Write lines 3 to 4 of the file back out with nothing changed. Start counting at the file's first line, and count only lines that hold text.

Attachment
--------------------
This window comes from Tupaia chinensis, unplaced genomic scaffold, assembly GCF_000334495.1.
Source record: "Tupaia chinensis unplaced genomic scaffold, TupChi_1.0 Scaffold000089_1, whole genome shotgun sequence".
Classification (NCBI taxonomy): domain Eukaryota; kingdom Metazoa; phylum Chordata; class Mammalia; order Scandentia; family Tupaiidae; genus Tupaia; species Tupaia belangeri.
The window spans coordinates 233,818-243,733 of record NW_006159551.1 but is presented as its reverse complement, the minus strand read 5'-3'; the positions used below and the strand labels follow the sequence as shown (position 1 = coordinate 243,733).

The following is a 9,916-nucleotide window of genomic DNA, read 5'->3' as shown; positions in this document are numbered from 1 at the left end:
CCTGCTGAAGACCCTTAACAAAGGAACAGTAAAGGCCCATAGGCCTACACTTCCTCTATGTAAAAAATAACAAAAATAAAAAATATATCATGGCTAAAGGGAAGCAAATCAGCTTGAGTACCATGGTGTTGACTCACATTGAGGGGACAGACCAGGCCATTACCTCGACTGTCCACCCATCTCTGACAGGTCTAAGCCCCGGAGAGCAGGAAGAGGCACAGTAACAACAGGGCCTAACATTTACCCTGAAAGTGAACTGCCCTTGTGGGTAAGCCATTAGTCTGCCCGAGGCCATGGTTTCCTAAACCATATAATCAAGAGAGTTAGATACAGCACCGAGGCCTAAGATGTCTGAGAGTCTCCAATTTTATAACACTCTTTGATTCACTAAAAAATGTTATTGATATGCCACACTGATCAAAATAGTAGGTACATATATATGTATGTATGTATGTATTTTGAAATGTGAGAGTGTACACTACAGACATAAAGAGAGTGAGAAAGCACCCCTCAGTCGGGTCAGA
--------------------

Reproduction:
Classification (NCBI taxonomy): domain Eukaryota; kingdom Metazoa; phylum Chordata; class Mammalia; order Scandentia; family Tupaiidae; genus Tupaia; species Tupaia belangeri.
The window spans coordinates 233,818-243,733 of record NW_006159551.1 but is presented as its reverse complement, the minus strand read 5'-3'; the positions used below and the strand labels follow the sequence as shown (position 1 = coordinate 243,733).